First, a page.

India's all-rounder and one of the chief architects of two of the sides' most significant victories in their history [WT20 2007 & 2011 WC], Yuvraj Singh announced his retirement today, bringing an end to a colossal 19-year-old career. In a career spanning nearly two decades, the Indian all-rounder played a total of 40 Tests, 304 ODIs and 58 T20Is and finished as one of the greatest white-ball cricketers of all times.
Yuvraj zoomed into reckoning after his sensational returns in the 2000 U-19 World Cup where he won the 'Player of the Tournament' award after helping India win the title. His heists at the U-19 World Cup was just an indication of Yuvraj's big-match temperament; one that would come to India's fore several times in years to follow.
Following his heads turning performance in the U-19 World Cup [203 runs + 12 wickets] in 2000, Yuvi earned his maiden call-up to the national side in that year's ICC Knockout [Champions] Trophy. And, it did not take long for the southpaw to make an instant impact of his precocious all-round talent. Coming into bat against the likes of McGrath, Lee, and Gillespie, Yuvraj gave an account of his irresistible timing and bat lift. Not to forget his gun fielding. Yuvi scored a match-winning 84 to peg the Aussies back and backed it up with a brilliant diving catch at short cover.
One of the things that often led to India's undoing prior to Yuvraj's entry in the Indian side was their overreliance on their top-order. Every time the top-order would fail, there would be an inevitability about the eventual outcome. Secondly, India's fielding. It all changed once Yuvraj made his mark into the Indian set-up. Firstly, with Mohammad Kaif and then with the likes of Raina and Dhoni, Yuvraj formed the heart of India's middle-order in the first decade of the 2000s. With him fielding at point, and Kaif/Raina at cover-point, India had their own version of Jonty Rhodes and Herschelle Gibbs.
With Yuvraj and Kaid diving to save a run or for completing a catch, it brought about a fielding revolution in Indian cricket; one which we see today. But, Yuvraj's biggest strength despite his precocious talent was his mindset and temperament.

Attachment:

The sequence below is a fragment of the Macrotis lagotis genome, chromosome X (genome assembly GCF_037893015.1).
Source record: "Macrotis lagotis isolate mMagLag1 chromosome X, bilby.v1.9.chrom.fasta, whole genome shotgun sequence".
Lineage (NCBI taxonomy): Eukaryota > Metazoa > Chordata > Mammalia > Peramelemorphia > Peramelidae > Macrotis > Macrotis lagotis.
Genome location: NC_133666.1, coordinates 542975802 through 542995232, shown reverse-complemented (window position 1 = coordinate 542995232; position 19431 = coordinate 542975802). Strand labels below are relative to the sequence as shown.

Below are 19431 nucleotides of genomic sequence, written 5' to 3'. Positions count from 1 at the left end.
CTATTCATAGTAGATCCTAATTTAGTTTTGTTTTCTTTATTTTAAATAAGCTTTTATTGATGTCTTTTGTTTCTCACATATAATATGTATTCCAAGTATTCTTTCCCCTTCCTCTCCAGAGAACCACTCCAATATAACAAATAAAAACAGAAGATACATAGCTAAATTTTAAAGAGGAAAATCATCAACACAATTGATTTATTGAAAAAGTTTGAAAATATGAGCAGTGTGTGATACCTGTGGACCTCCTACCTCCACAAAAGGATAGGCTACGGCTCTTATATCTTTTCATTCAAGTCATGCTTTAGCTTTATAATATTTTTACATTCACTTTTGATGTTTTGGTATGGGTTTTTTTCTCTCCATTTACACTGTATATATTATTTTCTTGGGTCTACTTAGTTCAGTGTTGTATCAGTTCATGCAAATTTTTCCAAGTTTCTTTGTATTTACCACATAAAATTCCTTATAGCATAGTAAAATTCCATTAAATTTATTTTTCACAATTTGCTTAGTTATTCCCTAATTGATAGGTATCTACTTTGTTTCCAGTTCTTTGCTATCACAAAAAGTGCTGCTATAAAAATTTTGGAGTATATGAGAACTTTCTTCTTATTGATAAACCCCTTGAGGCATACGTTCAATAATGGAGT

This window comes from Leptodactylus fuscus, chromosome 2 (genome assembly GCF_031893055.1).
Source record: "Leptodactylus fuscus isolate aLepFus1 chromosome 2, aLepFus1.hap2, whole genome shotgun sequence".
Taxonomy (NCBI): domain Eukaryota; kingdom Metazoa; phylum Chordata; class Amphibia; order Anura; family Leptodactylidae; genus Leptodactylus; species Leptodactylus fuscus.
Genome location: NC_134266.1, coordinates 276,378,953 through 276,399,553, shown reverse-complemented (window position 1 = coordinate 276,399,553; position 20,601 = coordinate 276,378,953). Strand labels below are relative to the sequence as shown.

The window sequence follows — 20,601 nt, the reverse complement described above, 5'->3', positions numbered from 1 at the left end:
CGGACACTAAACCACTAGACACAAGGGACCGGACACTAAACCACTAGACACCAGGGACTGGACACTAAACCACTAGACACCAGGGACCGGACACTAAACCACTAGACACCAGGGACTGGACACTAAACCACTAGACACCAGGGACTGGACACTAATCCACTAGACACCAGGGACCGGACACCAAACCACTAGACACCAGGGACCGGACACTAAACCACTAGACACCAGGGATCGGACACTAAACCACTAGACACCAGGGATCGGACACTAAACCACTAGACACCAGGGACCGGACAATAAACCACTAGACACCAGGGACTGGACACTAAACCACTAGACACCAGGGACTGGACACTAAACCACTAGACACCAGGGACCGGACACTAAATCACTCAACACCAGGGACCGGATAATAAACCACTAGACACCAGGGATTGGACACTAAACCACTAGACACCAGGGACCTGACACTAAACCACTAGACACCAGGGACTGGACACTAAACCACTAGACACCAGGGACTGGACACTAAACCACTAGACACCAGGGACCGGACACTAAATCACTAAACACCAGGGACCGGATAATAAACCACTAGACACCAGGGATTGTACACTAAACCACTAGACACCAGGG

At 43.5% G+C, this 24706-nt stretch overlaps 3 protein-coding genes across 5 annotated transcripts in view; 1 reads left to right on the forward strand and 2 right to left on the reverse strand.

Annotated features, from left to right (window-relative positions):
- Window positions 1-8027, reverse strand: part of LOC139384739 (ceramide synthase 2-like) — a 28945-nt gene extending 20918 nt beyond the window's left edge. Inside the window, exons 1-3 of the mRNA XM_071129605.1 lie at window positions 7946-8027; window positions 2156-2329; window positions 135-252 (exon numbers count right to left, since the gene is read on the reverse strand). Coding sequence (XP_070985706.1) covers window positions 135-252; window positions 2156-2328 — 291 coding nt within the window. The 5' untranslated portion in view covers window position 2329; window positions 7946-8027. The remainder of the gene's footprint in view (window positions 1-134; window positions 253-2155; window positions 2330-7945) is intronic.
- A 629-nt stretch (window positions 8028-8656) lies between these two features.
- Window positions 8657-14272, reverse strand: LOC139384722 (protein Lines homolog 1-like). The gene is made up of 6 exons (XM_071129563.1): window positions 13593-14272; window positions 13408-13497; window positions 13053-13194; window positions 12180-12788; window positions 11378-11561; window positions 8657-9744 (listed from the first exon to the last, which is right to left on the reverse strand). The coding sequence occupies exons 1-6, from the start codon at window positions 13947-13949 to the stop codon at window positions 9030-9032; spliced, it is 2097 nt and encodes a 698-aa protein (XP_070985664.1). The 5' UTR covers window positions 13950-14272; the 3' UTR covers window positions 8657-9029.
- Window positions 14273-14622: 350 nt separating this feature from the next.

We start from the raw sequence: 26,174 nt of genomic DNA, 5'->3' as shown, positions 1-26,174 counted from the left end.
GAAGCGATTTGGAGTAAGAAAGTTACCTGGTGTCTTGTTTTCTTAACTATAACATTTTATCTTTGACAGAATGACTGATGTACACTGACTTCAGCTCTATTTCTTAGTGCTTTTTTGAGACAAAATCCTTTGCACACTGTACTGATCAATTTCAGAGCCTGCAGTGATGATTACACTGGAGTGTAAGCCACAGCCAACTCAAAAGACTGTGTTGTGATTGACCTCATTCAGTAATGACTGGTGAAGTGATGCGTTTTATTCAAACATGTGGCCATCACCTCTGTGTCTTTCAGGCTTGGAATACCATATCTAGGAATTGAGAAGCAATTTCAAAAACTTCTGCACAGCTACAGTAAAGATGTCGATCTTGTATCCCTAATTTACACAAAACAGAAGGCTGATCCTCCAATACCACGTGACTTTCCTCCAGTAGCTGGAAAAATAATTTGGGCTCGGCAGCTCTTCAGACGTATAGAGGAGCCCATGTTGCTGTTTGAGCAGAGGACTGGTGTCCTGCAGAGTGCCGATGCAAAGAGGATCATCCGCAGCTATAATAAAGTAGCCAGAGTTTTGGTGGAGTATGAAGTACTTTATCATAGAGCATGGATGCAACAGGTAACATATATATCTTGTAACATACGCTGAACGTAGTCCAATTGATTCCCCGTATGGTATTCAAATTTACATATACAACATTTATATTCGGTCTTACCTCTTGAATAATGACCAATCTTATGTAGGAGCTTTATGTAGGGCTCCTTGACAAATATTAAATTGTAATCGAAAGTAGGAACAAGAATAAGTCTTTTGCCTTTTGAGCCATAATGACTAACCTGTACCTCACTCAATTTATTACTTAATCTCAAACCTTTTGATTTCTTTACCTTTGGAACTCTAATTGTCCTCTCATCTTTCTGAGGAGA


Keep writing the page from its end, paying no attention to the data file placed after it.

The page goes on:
Yuvraj thrived in times of adversity. Natwest Final? Check. Pressure game against Pakistan in the 2003 WC? Check. WT20 semi-final against Australia? Check. Troubled back? Check. WC quarter-final against Australia? Check, and finally Cancer? Check.
Think back to all the great victories that India achieved in white-ball cricket in the 2000s, and one name would be constant in almost all of them- Yuvraj Singh. Think back to the knockout game against Australia in 2000 or the Natwest Trophy final in 2002 or the 2003 World Cup game against Pakistan or India's 4-2 drubbing of Pakistan in 2006 or that semi-final victory against Australia in 2007 WT20 where he smashed a 30-ball-70 or the entire 2011 World Cup where he smashed both the bowlers as well as his disease, and Yuvraj Singh will make his imposing presence felt in all of them.
Yuvraj's heist in South Africa where he accumulated 148 runs including a 30-ball-70 against the Aussies and off-course the six 6s against Stuart Broad, played a major part in India winning the inaugural WT20 in 2007 and the performance was only trumped four years later in the 2011 World Cup. Battling with poor form and injuries leading into the tournament, Yuvraj once again gave an account of his steely temperament.
With both bat and ball, Yuvraj took India's campaign by the scruff of its neck, scoring 362 runs at 90.75 besides claiming 15 wickets at 25.13. His unbeaten 57 against Australia in the quarter-finals and the guttural roar that ensued was a reflection of how much Yuvraj wanted to win the World Cup.
And, it was fitting that when MS Dhoni stroked that winning six in the finals, Yuvraj was at the non-striker's end. And the emotions that ensued were incredible. Everyone cried. Even the ever-so-vibrant and fun-loving Yuvraj was on his knees crying. Those were tears of joy. Those were tears of realization that despite all the odds (form and illness) stacked against him, he managed to put it all past him.
It all seemed like a fairytale. Except, it wasn't. Months after playing a substantial part in India's World Cup win, Yuvraj was diagnosed with a rare form of lung cancer, for which he underwent treatment in America.
But, Yuvraj's never-say-die-spirit once again came to the fore once again and within a year, the left-hander made his return to International cricket. He may not have been the same player after the life-threatening illness but Yuvraj, like a fighter he is, continued to fight.
And, the fans never left him. Every time he would hit a slog sweep or a cover-drive with his typical bat lift, the fans would rally around with social media campaigns for the Southpaw's inclusion in the national side. Yuvraj may have never been able to replicate his pre-2011 form since his return from cancer but the fact that he still continued to fight despite all the odds heavily stacked against him, made him a folk hero, one that will live in the hearts of every cricket fan till the time this beautiful game is played.